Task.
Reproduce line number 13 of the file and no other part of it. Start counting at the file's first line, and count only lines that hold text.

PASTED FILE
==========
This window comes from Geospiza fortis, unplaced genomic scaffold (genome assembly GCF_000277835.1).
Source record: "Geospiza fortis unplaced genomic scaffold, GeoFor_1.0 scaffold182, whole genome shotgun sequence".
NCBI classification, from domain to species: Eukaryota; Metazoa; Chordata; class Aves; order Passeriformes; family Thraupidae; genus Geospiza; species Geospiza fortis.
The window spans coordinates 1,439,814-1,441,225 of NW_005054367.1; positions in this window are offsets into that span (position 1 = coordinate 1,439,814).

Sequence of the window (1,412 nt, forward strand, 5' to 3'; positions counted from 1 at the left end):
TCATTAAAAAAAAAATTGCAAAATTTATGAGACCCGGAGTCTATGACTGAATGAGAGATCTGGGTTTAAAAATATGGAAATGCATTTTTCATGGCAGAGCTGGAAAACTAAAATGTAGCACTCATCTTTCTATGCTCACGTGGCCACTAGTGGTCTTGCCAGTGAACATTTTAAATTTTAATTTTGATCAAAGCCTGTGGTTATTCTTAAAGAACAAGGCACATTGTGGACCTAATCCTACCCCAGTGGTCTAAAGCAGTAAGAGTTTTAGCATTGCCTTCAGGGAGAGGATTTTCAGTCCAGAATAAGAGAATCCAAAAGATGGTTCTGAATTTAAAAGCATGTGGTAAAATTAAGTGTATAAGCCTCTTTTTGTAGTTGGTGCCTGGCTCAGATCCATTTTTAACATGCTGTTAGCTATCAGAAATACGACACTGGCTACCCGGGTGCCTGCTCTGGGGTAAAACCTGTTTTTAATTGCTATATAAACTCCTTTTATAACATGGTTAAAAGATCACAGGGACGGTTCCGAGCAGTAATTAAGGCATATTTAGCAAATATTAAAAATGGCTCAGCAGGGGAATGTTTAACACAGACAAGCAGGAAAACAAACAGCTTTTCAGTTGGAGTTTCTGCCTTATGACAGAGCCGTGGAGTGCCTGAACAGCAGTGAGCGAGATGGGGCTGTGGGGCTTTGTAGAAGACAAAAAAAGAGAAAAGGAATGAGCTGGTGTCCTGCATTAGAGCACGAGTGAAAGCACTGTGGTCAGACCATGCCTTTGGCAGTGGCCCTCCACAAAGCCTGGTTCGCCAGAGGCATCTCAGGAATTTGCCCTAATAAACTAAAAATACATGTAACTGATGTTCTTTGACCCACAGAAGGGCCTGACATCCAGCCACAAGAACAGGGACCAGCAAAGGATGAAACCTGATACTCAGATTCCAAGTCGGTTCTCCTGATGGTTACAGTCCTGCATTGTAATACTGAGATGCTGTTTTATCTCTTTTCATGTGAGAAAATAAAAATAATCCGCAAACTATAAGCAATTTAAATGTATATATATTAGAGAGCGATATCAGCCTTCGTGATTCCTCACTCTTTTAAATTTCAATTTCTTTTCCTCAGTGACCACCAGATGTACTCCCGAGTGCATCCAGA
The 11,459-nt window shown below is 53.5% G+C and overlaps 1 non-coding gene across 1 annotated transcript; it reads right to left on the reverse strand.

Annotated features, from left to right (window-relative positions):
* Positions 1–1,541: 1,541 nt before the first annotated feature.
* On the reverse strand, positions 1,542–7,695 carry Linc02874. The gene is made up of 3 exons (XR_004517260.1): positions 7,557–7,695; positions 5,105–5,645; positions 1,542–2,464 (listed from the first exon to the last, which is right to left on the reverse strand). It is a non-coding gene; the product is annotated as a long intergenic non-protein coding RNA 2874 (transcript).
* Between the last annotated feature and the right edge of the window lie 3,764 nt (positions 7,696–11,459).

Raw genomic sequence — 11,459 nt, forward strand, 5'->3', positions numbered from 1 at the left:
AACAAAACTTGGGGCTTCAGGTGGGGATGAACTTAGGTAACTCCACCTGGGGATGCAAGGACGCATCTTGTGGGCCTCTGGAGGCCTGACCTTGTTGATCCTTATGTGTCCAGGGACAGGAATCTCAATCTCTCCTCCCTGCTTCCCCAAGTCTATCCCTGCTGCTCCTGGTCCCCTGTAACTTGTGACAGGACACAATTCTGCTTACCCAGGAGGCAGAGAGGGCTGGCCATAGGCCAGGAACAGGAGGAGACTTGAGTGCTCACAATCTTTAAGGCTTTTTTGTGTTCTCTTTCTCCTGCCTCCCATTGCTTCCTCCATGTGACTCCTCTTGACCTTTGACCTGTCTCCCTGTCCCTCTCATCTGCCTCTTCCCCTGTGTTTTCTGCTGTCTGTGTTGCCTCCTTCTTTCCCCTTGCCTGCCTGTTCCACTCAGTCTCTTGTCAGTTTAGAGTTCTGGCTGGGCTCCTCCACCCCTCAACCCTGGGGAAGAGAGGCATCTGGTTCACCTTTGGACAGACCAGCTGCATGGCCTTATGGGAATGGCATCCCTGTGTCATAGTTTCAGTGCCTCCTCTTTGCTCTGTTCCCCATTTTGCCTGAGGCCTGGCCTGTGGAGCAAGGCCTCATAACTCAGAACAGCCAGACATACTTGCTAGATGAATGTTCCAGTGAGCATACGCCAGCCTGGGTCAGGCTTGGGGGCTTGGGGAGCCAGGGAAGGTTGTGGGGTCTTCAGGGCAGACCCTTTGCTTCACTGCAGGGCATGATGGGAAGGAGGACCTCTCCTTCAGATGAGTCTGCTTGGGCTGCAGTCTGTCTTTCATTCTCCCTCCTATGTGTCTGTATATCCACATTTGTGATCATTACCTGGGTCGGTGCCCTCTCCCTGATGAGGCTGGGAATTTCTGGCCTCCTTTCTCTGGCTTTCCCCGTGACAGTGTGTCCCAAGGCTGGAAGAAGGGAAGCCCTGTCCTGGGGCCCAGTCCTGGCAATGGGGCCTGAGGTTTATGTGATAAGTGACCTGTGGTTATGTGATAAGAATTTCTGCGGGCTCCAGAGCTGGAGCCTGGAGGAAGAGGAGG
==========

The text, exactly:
AACAAAACTTGGGGCTTCAGGTGGGGATGAACTTAGGTAACTCCACCTGGGGATGCAAGGACGCATCTTGTGGGCCTCTGGAGGCCTGACCTTGTTGATCCTTATGTGTCCAGGGACAGGAATCTCAATCTCTCCTCCCTGCTTCCCCAAGTCTATCCCTGCTGCTCCTGGTCCCCTGTAACTTGTGACAGGACACAATTCTGCTTACCCAGGAGGCAGAGAGGGCTGGCCATAGGCCAGGAACAGGAGGAGACTTGAGTGCTCACAATCTTTAAGGCTTTTTTGTGTTCTCTTTCTCCTGCCTCCCATTGCTTCCTCCATGTGACTCCTCTTGACCTTTGACCTGTCTCCCTGTCCCTCTCATCTGCCTCTTCCCCTGTGTTTTCTGCTGTCTGTGTTGCCTCCTTCTTTCCCCTTGCCTGCCTGTTCCACTCAGTCTCTTGTCAGTTTAGAGTTCTGGCTGGGCTCCTCCACCCCTCAACCCTGGGGAAGAGAGGCATCTGGTTCACCTTTGGACAGACCAGCTGCATGGCCTTATGGGAATGGCATCCCTGTGTCATAGTTTCAGTGCCTCCTCTTTGCTCTGTTCCCCATTTTGCCTGAGGCCTGGCCTGTGGAGCAAGGCCTCATAACTCAGAACAGCCAGACATACTTGCTAGATGAATGTTCCAGTGAGCATACGCCAGCCTGGGTCAGGCTTGGGGGCTTGGGGAGCCAGGGAAGGTTGTGGGGTCTTCAGGGCAGACCCTTTGCTTCACTGCAGGGCATGATGGGAAGGAGGACCTCTCCTTCAGATGAGTCTGCTTGGGCTGCAGTCTGTCTTTCATTCTCCCTCCTATGTGTCTGTATATCCACATTTGTGATCATTACCTGGGTCGGTGCCCTCTCCCTGATGAGGCTGGGAATTTCTGGCCTCCTTTCTCTGGCTTTCCCCGTGACAGTGTGTCCCAAGGCTGGAAGAAGGGAAGCCCTGTCCTGGGGCCCAGTCCTGGCAATGGGGCCTGAGGTTTATGTGATAAGTGACCTGTGGTTATGTGATAAGAATTTCTGCGGGCTCCAGAGCTGGAGCCTGGAGGAAGAGGAGG